The collection draws on a Hindu (and non-Western) view of the cosmos through a contemporary understanding of rasas as mentioned by the furniture designer. She explains to STIR, “Much like a musical instrument, the sensory spaces can be rearranged to play a different emotion, a different raga at various intervals of the day. By choreographing and re-choreographing our movement within and beyond these thresholds, one peels away or adds to the narrative [through] different elemental forms of thinking and being. One experiences different ragas, and possibilities of mood. The designed objects call for contemporary forms of ritual, to experience time-based elemental atmospheres of light, camouflage, silence, disintegration and elixir.”

The pieces bring into discussion an interesting form of critique where design is used as an active agent in our interactions with the environment. Take for instance Table on a Walk that embodies different natural elements (fire, water, earth, and smell) through its varying components. These include incense sticks on a wheel that can be attached to a pod included in the table design and lit, four detachable discs as well as detachable bags. The tapestry Light and Body explicitly uses natural light and movement to get activated, with the fabric screen incorporating copper coils embroidered on the fabric that amplify sound when touched. On the other hand, Embodied Silence, a wearable bookshelf design, is meant to “embody silence for the gestation of thought and the dispersal of knowledge,” the New York-based studio shares.

Meanwhile, 'ChAir' integrates air as a material, according to the Indian designer. The chair design's anthropomorphic form incorporates organ-like rubber pods filled with air that are meant to age with time, symbolising decay. And finally, the lamp design named 'Elixir' refracts light, creating a dynamism that is underscored by the other pieces as well.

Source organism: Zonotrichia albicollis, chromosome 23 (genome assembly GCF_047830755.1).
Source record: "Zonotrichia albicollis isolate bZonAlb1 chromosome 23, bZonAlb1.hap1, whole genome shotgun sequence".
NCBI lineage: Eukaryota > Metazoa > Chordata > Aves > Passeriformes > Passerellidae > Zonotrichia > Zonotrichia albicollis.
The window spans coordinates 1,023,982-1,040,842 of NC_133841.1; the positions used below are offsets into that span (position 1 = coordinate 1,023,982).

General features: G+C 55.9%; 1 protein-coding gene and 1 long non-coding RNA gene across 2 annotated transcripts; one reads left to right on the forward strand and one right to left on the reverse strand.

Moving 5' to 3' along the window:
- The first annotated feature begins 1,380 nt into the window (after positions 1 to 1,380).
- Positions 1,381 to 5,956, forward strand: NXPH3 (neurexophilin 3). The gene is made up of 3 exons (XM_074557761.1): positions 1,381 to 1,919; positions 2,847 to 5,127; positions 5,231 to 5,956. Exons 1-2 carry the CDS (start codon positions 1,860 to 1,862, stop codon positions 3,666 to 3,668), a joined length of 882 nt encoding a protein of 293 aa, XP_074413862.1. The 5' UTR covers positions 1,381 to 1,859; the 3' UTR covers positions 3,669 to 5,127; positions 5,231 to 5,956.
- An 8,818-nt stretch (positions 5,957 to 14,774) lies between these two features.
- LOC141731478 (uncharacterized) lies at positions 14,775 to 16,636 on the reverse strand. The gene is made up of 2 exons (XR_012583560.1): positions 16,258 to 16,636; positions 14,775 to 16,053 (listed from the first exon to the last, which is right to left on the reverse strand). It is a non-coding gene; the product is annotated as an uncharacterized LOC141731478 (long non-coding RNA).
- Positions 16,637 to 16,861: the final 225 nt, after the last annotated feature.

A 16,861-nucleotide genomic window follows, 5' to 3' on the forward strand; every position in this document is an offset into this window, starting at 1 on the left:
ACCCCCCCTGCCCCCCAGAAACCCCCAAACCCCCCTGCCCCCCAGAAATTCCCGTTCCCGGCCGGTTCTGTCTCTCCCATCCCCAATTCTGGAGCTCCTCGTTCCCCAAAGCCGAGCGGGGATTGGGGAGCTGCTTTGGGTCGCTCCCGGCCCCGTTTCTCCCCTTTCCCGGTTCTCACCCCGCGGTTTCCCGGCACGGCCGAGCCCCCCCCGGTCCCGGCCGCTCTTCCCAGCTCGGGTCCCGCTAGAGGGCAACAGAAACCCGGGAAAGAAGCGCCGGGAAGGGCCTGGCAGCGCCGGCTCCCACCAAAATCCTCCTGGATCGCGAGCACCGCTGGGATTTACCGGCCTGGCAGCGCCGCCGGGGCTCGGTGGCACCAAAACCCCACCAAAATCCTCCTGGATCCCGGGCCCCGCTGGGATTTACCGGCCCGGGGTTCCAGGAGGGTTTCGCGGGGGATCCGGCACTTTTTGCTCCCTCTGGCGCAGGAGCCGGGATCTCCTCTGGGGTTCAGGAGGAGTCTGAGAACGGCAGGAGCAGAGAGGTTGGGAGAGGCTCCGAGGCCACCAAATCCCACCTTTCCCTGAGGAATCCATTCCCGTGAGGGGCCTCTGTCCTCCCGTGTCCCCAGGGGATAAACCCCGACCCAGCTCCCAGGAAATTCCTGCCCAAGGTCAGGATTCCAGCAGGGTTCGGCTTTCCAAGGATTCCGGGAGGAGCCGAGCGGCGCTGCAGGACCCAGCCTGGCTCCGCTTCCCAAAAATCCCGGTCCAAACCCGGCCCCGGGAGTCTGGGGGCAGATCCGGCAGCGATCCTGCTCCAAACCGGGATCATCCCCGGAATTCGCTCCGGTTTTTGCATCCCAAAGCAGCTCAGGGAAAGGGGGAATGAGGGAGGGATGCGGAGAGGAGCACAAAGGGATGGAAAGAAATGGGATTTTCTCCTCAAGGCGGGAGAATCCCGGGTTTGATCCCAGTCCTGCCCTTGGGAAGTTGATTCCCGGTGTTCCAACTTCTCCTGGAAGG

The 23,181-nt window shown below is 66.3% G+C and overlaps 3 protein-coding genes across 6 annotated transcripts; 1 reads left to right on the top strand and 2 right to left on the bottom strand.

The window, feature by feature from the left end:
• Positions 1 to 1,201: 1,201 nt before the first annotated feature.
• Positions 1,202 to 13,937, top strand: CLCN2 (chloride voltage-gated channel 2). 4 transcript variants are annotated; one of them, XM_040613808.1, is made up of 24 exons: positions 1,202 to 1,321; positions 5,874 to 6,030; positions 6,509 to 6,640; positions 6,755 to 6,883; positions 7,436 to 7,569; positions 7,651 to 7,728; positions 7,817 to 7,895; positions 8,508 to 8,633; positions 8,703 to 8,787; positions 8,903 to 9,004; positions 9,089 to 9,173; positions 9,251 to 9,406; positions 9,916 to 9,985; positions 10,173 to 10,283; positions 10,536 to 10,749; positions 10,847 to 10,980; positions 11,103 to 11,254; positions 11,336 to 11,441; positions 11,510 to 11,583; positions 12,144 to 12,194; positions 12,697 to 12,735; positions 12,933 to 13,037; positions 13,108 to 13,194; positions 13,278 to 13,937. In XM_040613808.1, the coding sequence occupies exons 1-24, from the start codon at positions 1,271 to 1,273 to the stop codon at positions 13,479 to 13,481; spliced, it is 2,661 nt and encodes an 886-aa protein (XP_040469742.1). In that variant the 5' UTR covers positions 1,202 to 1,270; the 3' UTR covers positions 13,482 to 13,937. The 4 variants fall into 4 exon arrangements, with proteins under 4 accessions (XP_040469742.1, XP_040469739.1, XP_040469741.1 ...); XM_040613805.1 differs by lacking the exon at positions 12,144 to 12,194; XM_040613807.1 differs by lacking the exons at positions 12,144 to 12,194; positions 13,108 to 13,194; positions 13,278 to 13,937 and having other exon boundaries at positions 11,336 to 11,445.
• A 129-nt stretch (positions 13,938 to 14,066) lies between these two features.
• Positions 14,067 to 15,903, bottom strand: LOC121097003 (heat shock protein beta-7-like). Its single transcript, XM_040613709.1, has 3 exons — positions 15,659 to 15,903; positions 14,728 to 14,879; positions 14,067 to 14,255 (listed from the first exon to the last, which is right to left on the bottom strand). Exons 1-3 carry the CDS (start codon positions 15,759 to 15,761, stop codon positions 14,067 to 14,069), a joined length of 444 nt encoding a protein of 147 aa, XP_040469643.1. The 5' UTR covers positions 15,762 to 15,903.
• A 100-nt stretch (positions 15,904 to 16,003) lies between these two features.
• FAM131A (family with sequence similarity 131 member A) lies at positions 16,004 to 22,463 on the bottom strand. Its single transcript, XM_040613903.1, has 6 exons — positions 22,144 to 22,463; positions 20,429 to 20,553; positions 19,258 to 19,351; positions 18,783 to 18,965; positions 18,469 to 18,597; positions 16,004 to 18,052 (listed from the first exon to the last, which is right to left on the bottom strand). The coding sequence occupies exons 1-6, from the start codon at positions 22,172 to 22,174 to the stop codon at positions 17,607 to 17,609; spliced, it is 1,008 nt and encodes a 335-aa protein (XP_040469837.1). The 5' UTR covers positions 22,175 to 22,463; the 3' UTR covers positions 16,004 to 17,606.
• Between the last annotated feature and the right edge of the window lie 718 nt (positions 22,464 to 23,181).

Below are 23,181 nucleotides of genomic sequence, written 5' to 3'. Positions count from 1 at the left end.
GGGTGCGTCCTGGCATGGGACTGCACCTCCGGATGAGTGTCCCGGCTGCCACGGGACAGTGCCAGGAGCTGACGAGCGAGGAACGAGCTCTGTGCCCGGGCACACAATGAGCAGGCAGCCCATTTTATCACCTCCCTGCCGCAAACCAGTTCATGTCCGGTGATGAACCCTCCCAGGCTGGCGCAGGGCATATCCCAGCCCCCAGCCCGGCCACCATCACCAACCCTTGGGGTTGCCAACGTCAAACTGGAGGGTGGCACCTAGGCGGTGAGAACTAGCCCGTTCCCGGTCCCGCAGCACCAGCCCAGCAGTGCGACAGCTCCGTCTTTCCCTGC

Apart from the film that sets the product designs apart, there is an almost salvage-like aesthetic to Transcendental Phenomenology, which seems to stem from trying to create this link to the bodily, the natural and the elemental, and the strangeness of it all, in some ways reminiscent of steampunk films. Elaborating on the design process for these sculptural artefacts, Jain mentions conducting design workshops that focused on performance and understanding how to materially depict natural and temporal phenomena. Performance studies helped them “embody the essence of these phenomena in tangible form through bodily gestures,” she says.

Adding a sense of wonder and curiosity to mundane everyday tasks, Jain envisioned the objects as sculptural thresholds, allowing a user to reflect on and imagine different ways of being. By highlighting the ritualistic nature of the everyday, Transcendental Phenomenology is meant to be a meditation on how we interact with the environment. On the other hand, the focus on performance in the collection's design process foregrounds a new way of thinking about design that could serve as a tool for bringing more awareness and consciousness to our actions.